Most teens, at some point or another, dream of going on an epic adventure alone. After all, so many of the great stories teens love feature a protagonist on a quest that will ultimately shape the rest of their lives, so it’s no surprise that going on a journey still feels like a rite of passage. But not everyone fulfills this fantasy, so it’s exciting to see teens take their lives into their own hands. That’s what 17-year-old Laina Rose set out to do this summer as she attempted to hike the entire length of the Pacific Crest Trail–all 2,650 miles of it.
Rose covered more than 1,500 miles before sickness forced her to take a brief break from completing the trip. She hiked from Mexico to Mount Shasta before stopping, and plans to resume her trip soon.
The Pacific Crest Trail stretches from the most northern point of Washington, along the Canada border, to the southern tip of California, along the Mexico border. The trail is a famous destination for hikers and explorers around the world. Rose was inspired to make the journey when she went hiking with her father and came across a portion of the trail. After reading the book Wild: From Lost to Found on the Pacific Crest Trail by Cheryl Strayed, Rose decided to “do something epic in her life,” her mother Paula said in an article by the Sacramento Bee. (Wild was recently adapted into a film coming out soon starring Reese Witherspoon.) But the book was inspiring because of the challenges it presented to Rose, as she became determined to overcome the problems experienced by Strayed.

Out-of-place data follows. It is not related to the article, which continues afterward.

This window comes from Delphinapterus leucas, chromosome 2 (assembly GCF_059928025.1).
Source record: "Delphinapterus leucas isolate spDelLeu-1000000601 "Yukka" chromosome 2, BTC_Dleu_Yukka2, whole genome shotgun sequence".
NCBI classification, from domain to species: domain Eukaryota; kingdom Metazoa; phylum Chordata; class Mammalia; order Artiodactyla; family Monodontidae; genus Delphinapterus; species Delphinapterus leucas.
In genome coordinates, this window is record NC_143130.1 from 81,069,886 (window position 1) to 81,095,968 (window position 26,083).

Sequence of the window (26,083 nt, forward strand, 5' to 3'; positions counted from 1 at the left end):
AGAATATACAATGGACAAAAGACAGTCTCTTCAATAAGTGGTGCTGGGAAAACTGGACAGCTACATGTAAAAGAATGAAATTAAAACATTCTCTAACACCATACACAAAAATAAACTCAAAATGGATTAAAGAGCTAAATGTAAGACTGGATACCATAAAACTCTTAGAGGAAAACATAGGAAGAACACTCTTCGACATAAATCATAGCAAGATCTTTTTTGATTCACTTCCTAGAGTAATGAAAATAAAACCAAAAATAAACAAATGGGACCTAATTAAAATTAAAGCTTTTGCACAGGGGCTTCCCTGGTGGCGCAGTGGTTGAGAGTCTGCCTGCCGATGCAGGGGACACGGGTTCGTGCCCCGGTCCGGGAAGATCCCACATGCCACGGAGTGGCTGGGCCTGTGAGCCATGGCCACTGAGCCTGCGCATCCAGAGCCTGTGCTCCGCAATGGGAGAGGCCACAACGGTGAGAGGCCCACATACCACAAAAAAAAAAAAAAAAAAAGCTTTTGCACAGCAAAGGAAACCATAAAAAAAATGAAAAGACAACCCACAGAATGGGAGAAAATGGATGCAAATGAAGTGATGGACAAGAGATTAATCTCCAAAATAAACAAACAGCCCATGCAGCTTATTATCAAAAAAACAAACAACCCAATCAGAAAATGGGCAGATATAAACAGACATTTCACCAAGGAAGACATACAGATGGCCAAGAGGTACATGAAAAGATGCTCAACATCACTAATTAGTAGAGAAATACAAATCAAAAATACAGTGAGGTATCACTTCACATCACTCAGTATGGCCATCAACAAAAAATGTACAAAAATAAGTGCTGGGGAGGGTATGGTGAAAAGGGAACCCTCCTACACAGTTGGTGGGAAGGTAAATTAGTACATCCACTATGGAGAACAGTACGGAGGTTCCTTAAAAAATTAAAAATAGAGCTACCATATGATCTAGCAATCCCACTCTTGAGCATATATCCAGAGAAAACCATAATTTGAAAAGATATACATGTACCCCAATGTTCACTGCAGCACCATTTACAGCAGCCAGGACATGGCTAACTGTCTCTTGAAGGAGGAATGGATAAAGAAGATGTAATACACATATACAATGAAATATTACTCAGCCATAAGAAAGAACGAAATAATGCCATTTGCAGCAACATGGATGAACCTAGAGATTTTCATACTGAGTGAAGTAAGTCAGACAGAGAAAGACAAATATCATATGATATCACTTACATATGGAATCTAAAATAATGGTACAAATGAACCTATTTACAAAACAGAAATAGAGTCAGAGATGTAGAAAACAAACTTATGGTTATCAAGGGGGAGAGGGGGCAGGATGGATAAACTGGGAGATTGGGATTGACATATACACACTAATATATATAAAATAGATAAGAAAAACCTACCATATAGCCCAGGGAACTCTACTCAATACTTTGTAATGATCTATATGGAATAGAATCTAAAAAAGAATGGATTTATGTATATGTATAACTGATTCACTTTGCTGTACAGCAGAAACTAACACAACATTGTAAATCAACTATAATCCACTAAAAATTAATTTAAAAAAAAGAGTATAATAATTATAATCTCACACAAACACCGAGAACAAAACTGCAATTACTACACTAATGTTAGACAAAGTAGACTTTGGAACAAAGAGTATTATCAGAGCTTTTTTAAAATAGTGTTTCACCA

Rose began her journey at the Mexico border and is making her way toward Canada. When the Sacramento Bee caught up with her in June, Rose was nearly half-way through her trip, just approaching Chester, Calif. Chester is in Northern California, and Rose still had to trek across Oregon and Washington.
In total, her trip has cost around $3000–$1000 for supplies to fill her backpack, which weighs around 30 lbs., and $2000 for food. That cost doesn’t include transportation for her parents to pick her up once she lands at the Canada border.
As a young woman, Rose has admitted to being initially wary of other travelers on the trail, but has since become more comfortable with the presence of other hikers. She carried pepper spray that she can easily access if need be. Occasionally, her friends and family met up with her to camp or hike but Rose prefers to navigate solo. For the most part, she had a safe journey, but had brief bouts of dehydration or gear malfunctions.
Rose, who was homeschooled, will start college next January at Shasta College. And we’re thinking she’ll have one heck of a story to tell her classmates. Here’s hoping she’ll continue her journey this summer and reach the end of the trail.